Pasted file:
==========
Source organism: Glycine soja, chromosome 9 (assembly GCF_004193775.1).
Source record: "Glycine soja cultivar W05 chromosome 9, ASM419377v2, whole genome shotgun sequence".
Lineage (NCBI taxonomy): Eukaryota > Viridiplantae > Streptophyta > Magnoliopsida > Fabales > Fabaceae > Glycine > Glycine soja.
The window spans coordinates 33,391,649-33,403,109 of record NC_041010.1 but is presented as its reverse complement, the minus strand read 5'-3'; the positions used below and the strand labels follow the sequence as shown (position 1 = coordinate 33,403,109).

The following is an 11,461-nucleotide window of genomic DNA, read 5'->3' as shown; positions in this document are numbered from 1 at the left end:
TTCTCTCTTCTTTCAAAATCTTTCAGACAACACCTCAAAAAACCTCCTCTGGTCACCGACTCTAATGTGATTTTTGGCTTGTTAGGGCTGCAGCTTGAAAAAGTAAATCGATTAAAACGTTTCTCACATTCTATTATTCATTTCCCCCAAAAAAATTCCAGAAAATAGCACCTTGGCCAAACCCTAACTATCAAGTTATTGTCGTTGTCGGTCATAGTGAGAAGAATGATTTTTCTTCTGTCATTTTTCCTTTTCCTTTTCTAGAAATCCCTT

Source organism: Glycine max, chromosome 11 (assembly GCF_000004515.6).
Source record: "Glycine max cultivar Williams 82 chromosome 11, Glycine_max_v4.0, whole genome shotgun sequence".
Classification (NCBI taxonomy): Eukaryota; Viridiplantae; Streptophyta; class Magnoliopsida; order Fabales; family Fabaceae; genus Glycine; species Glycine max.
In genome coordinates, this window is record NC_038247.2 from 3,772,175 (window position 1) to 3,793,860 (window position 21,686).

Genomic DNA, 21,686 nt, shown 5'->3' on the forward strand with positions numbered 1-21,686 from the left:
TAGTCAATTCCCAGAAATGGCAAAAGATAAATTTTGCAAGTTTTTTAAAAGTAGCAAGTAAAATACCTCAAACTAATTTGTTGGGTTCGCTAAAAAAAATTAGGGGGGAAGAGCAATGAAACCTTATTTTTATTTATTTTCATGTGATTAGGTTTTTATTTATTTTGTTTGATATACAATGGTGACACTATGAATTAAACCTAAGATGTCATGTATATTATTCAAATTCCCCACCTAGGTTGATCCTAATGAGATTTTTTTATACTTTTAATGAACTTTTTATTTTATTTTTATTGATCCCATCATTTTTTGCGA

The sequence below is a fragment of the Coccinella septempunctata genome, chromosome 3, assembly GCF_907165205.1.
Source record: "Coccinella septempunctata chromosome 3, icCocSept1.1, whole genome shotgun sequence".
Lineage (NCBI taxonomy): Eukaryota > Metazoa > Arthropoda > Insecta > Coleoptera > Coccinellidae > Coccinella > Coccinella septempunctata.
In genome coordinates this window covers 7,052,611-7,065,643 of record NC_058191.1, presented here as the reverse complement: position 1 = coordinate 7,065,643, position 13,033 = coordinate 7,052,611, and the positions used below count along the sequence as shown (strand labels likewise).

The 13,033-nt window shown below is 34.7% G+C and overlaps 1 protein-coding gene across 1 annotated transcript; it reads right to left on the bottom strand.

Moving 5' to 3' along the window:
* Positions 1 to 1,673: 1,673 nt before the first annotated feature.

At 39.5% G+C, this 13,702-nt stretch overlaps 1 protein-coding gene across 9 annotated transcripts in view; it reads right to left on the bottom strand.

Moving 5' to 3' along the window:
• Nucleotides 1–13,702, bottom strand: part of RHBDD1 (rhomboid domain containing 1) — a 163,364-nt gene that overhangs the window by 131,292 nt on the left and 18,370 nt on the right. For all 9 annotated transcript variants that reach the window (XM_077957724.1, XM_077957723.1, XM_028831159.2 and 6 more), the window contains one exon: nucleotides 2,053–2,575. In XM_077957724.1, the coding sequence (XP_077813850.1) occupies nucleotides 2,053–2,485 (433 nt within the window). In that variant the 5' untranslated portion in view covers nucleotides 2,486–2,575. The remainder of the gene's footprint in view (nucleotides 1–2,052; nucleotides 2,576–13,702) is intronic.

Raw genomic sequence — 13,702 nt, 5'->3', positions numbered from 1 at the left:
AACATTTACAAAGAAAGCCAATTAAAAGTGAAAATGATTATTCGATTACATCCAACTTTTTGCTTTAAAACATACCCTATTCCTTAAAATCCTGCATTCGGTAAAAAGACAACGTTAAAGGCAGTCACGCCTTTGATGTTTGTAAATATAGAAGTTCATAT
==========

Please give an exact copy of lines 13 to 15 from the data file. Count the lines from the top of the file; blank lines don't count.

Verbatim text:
The sequence below is a fragment of the Coccinella septempunctata genome, chromosome 3, assembly GCF_907165205.1.
Source record: "Coccinella septempunctata chromosome 3, icCocSept1.1, whole genome shotgun sequence".
Lineage (NCBI taxonomy): Eukaryota > Metazoa > Arthropoda > Insecta > Coleoptera > Coccinellidae > Coccinella > Coccinella septempunctata.